Eight-hour epic based on the book of the same name by Leo Tolstoy. Two main story-lines are complex and intertwined. One is the love story of young Countess Natasha Rostova and Count Pierre... See full summary »
With World War I, the Bolshevik Revolution, and the Russian Civil War as backdrop, it's an old-fashioned, blood-and-guts narrative, filled with earthly humor and a wealth of colorful ... See full summary »
F. Murray Abraham
Maxim Perepelitsa is a cheerful, mischievous and resourceful young man from a Ukrainian village. He loves to make up stories and invent practical jokes. When he is drafted into the Russian Army, he doesn't stop his antics.
"What do you feel in your soul, deep in your soul?"
I must admit I was surprised when, following Russia's so-called "moral victory" at the Battle of Borodino, Part Four of Sergei Bondarchuk's 'War and Peace (1967)' opened proceedings with Field Marshal Kutuzov's reluctant retreat and Napolean's march onwards into Moscow. One suspects that the narrator's patriotic speech at the end of '1812' was perhaps a little premature, as Russia never seemed more vulnerable and defeated than the moment when French troops sidle casually into the nation's deserted capital. While it suffers from the unfocused and disjointed narrative also present in Part One, the final instalment of Bondarchuk's epic accomplishment is a brilliant and satisfying conclusion to a great story; as a proud nation is brought to its knees, the emotional register frequently strikes its maximum. 'War and Peace IV: Pierre Bezukhov (1967)' is arguably the picture's most important segment, when the story's primary characters place everything on the line for the future of their beloved Russia.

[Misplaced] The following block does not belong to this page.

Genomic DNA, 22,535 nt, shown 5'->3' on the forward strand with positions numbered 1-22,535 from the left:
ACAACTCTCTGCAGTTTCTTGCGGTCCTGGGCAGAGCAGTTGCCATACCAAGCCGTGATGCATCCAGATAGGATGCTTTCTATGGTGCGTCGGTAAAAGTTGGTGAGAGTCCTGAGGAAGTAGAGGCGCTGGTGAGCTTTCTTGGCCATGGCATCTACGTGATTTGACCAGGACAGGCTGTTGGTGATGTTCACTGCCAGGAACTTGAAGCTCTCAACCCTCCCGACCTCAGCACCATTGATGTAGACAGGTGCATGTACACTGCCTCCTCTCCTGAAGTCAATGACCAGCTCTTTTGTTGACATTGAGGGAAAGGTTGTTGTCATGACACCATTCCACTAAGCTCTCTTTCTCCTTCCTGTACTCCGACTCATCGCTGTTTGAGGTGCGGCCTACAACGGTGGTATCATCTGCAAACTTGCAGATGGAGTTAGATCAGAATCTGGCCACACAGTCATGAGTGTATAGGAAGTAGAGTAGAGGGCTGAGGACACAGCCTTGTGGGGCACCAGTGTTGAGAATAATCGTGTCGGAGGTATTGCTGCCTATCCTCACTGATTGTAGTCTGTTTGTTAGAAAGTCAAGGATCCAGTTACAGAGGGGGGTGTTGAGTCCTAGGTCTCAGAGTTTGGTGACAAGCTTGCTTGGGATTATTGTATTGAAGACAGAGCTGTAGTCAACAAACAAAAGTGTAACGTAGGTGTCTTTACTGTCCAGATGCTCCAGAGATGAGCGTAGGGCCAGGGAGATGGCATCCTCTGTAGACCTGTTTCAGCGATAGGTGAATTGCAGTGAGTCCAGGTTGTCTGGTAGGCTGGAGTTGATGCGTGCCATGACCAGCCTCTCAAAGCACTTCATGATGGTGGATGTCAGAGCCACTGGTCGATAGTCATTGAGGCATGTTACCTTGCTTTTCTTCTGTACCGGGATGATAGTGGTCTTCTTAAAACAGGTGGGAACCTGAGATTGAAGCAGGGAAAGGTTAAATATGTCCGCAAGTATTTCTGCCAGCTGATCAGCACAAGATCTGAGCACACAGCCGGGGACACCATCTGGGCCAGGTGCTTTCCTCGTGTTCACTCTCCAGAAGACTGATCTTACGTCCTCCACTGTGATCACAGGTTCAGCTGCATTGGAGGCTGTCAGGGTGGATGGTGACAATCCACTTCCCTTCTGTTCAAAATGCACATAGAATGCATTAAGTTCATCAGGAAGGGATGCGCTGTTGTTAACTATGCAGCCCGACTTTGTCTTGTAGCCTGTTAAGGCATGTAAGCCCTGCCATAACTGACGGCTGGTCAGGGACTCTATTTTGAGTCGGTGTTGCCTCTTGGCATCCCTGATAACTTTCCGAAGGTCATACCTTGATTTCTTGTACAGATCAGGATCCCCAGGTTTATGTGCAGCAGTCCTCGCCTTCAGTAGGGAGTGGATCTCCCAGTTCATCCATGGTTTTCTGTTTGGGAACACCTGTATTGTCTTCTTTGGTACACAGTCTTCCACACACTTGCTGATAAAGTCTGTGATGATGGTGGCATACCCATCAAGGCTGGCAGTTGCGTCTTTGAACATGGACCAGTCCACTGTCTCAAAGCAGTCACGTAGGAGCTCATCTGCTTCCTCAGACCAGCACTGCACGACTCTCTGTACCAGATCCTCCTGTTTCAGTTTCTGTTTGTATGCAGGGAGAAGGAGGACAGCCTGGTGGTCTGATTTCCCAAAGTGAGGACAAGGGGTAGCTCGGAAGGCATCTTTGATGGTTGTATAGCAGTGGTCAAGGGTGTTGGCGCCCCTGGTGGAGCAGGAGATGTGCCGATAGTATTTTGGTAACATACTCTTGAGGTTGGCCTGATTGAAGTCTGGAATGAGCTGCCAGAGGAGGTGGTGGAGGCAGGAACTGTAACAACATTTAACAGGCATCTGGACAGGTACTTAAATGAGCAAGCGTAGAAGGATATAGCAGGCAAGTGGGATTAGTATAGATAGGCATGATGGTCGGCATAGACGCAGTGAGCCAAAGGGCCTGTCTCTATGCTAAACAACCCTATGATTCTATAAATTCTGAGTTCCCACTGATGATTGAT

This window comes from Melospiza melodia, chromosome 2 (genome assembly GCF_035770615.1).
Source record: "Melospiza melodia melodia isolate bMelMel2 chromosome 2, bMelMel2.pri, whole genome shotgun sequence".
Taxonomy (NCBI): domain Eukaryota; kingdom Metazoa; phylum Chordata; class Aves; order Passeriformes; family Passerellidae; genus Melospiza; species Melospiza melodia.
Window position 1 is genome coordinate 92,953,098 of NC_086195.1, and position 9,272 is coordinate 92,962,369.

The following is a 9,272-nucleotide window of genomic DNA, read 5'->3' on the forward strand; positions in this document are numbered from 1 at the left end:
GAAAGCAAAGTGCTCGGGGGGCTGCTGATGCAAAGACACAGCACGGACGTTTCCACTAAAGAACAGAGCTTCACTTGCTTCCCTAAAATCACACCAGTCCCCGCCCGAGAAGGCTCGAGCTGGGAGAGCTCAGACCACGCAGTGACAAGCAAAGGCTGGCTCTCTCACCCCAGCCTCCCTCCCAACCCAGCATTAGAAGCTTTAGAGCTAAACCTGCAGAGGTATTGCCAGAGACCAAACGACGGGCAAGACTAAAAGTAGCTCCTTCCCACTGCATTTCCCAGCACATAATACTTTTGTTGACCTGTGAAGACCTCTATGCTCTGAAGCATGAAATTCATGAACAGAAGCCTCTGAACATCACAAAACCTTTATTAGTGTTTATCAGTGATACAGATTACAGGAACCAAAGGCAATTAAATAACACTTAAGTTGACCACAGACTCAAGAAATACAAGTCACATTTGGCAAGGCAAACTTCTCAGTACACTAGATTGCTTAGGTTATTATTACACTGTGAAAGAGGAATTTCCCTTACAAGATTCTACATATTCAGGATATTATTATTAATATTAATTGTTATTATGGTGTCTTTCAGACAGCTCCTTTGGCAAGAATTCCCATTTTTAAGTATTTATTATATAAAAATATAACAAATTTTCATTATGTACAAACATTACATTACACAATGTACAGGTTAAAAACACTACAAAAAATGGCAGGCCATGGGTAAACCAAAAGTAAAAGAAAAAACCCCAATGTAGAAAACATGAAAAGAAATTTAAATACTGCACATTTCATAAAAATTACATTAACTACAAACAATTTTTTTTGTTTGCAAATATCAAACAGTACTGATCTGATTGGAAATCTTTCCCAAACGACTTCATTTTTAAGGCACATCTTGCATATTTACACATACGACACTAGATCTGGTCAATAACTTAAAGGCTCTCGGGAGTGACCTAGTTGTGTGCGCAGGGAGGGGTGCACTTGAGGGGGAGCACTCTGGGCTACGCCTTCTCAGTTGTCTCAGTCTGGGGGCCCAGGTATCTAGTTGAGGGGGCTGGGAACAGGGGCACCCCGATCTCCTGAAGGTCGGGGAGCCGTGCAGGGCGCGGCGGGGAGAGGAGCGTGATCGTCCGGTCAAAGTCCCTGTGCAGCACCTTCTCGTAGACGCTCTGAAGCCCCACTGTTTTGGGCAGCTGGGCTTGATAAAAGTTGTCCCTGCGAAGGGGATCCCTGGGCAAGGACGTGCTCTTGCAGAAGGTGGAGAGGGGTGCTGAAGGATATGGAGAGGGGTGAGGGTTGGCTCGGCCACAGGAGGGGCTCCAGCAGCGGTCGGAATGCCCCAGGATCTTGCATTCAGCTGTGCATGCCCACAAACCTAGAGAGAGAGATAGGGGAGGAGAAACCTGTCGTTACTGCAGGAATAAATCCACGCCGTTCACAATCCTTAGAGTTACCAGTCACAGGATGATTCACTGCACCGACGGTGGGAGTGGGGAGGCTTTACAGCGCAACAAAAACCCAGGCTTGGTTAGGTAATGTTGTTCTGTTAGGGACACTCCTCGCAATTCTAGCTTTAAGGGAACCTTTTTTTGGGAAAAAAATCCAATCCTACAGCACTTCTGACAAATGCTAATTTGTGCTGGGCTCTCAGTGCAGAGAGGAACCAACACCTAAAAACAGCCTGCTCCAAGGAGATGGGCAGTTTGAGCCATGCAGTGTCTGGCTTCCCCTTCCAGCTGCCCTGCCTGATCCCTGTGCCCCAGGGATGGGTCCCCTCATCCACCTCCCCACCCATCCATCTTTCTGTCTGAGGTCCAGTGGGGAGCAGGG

First and foremost, Part Four is a visual masterpiece, and Bondarchuk once again places his mark on the film with an assortment of dramatic episodes that are staggering in their intensity and attention-to-detail. During the burning of Moscow, as Pierre Bezukhov (Bondarchuk) attempts to rescue a young girl from a fiery inferno, the characters are almost completely obscured by the blustery splinters of ash that gust across the screen. I have no doubt that the filmmakers destroyed an entire village (which they probably built themselves) in order to achieve this remarkable set-piece, and the sheer intensity of the raging red flames often gives one the impression that Pierre has, with the arrival of the French, unexpectedly descended into the sweltering pits of Hell. Later, following the withdrawal of the invading army, Bondarchuk counterpoints these visions with another sequence, an awesome, seemingly-endless overhead tracking shot of the lines of weary soldiers stumbling through a bitter snowstorm.
Part Four of 'War and Peace' provides the ultimate test for many of the story's characters. Prince Andrei (Vyacheslav Tikhonov), who was wounded at the Battle of Borodino, must finally accept his impending death, and his final departure is preluded by an eerie dream sequence, in which Andrei wakes to observe a procession of indistinct faces marching past, the exodus of a lifetime of people, places and memories. Natasha Rostova (Lyudmila Savelyeva), now an emotionally-mature young woman, must accept her past mistakes and make peace with the man whose love she had betrayed. Pierre, who had previously expressed his complete disinterest in the war at hand, must choose to defend his beloved Fatherland, even if it may cost him his life. The picture's eventual conclusion, though certainly sad, strikes just the right note of bittersweet, and we feel as though we've just completed something very special. The overriding emotion is one of hope: wars will come and go, but life goes on, and life is the most important thing of all.
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